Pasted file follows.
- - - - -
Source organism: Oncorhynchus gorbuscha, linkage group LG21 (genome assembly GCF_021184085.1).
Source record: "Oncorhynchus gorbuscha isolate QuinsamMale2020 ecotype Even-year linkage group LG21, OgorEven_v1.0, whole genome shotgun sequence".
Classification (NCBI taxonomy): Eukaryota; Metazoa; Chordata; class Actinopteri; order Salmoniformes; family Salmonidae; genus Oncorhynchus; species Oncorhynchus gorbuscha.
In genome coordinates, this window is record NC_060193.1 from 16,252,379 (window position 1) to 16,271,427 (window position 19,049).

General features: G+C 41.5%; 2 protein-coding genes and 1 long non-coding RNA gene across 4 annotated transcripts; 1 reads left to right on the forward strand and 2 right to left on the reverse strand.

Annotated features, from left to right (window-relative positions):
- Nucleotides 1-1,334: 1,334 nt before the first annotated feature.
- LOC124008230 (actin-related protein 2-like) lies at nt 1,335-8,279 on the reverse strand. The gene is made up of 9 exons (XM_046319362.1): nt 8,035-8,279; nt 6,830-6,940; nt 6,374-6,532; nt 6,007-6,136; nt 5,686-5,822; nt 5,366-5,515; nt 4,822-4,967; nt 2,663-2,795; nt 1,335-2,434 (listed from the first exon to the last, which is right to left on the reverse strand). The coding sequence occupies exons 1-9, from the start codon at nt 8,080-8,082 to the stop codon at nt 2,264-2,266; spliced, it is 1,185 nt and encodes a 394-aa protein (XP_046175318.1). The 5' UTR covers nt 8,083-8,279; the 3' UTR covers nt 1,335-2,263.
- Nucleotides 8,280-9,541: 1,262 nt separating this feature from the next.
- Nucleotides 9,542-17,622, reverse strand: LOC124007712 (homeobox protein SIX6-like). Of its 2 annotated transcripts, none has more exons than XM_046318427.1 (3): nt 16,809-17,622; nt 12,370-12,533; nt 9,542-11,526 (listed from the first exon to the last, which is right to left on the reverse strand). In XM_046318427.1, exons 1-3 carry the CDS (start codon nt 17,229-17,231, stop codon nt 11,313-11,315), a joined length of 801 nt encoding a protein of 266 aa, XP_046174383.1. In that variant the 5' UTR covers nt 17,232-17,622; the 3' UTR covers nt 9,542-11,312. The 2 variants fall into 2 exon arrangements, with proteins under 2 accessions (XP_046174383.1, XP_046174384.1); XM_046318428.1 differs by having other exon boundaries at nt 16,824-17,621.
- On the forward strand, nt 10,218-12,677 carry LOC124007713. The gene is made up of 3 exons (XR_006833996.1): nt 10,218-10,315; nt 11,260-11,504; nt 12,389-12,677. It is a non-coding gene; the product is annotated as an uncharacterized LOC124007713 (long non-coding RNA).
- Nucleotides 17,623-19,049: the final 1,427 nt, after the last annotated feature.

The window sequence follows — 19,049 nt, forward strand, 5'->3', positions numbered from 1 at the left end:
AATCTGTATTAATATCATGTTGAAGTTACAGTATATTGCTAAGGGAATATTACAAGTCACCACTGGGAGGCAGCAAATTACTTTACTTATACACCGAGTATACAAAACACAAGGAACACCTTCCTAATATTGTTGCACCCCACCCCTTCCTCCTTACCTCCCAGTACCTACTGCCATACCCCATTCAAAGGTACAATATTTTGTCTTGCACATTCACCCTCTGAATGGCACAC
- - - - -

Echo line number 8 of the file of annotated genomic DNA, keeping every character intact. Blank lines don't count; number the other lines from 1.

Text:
- LOC124008230 (actin-related protein 2-like) lies at nt 1,335-8,279 on the reverse strand. The gene is made up of 9 exons (XM_046319362.1): nt 8,035-8,279; nt 6,830-6,940; nt 6,374-6,532; nt 6,007-6,136; nt 5,686-5,822; nt 5,366-5,515; nt 4,822-4,967; nt 2,663-2,795; nt 1,335-2,434 (listed from the first exon to the last, which is right to left on the reverse strand). The coding sequence occupies exons 1-9, from the start codon at nt 8,080-8,082 to the stop codon at nt 2,264-2,266; spliced, it is 1,185 nt and encodes a 394-aa protein (XP_046175318.1). The 5' UTR covers nt 8,083-8,279; the 3' UTR covers nt 1,335-2,263.